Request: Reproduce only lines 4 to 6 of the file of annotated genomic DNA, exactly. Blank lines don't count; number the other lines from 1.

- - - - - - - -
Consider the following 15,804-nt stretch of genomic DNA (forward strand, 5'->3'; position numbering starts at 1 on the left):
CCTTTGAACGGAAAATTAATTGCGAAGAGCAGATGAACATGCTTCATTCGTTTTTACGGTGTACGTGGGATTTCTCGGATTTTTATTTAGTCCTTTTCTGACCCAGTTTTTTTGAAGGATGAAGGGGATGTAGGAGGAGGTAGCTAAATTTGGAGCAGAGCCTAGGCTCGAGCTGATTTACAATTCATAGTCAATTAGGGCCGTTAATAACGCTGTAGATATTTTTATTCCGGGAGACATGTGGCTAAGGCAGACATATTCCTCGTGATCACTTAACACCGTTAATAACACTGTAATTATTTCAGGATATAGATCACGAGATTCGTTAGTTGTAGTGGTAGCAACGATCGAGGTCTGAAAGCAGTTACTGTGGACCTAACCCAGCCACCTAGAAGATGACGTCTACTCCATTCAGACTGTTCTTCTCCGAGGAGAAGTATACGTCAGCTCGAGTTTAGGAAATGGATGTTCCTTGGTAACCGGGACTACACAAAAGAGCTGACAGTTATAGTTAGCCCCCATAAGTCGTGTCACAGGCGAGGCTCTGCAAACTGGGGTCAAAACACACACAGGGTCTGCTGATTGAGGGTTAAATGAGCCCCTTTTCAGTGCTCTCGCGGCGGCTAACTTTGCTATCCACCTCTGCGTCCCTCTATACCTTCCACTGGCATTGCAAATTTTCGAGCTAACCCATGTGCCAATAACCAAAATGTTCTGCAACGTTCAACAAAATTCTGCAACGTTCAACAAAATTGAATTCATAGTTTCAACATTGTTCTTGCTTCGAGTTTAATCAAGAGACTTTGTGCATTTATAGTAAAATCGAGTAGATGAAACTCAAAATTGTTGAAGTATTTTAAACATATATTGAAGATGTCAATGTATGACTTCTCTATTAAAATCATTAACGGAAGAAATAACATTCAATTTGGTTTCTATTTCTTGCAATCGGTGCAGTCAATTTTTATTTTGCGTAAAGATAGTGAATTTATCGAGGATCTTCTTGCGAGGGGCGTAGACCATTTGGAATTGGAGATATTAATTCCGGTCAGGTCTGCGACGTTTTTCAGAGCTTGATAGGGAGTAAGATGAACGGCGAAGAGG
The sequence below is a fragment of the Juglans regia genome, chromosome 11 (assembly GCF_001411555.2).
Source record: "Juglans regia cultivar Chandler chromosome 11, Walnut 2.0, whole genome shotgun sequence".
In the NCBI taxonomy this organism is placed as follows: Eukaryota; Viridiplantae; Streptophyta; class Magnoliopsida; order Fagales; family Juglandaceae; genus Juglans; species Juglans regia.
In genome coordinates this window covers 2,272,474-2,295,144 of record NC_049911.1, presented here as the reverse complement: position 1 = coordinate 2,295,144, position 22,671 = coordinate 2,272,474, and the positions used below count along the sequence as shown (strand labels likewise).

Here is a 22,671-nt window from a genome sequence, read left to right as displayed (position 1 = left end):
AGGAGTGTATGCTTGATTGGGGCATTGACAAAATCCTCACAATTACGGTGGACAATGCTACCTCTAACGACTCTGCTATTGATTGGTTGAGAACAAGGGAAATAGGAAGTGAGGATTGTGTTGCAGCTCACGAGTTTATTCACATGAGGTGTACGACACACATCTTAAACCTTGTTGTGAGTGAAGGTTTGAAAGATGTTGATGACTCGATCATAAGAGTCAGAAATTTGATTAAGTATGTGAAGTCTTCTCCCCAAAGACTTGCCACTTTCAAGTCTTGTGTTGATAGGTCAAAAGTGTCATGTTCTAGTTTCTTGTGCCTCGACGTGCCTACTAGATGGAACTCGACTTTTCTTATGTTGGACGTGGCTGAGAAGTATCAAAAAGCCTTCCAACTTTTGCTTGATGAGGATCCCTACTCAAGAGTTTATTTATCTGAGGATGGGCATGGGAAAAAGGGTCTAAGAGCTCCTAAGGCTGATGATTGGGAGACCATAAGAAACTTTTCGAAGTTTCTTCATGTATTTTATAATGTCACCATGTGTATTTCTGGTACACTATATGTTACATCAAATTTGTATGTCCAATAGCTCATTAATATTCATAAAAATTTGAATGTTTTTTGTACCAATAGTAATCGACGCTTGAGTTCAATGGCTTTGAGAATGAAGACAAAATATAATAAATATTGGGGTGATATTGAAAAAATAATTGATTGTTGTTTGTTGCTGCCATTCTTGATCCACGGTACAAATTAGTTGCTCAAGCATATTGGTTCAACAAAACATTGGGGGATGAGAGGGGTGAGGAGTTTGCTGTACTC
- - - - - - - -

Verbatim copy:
Source record: "Juglans regia cultivar Chandler chromosome 11, Walnut 2.0, whole genome shotgun sequence".
In the NCBI taxonomy this organism is placed as follows: Eukaryota; Viridiplantae; Streptophyta; class Magnoliopsida; order Fagales; family Juglandaceae; genus Juglans; species Juglans regia.
In genome coordinates this window covers 2,272,474-2,295,144 of record NC_049911.1, presented here as the reverse complement: position 1 = coordinate 2,295,144, position 22,671 = coordinate 2,272,474, and the positions used below count along the sequence as shown (strand labels likewise).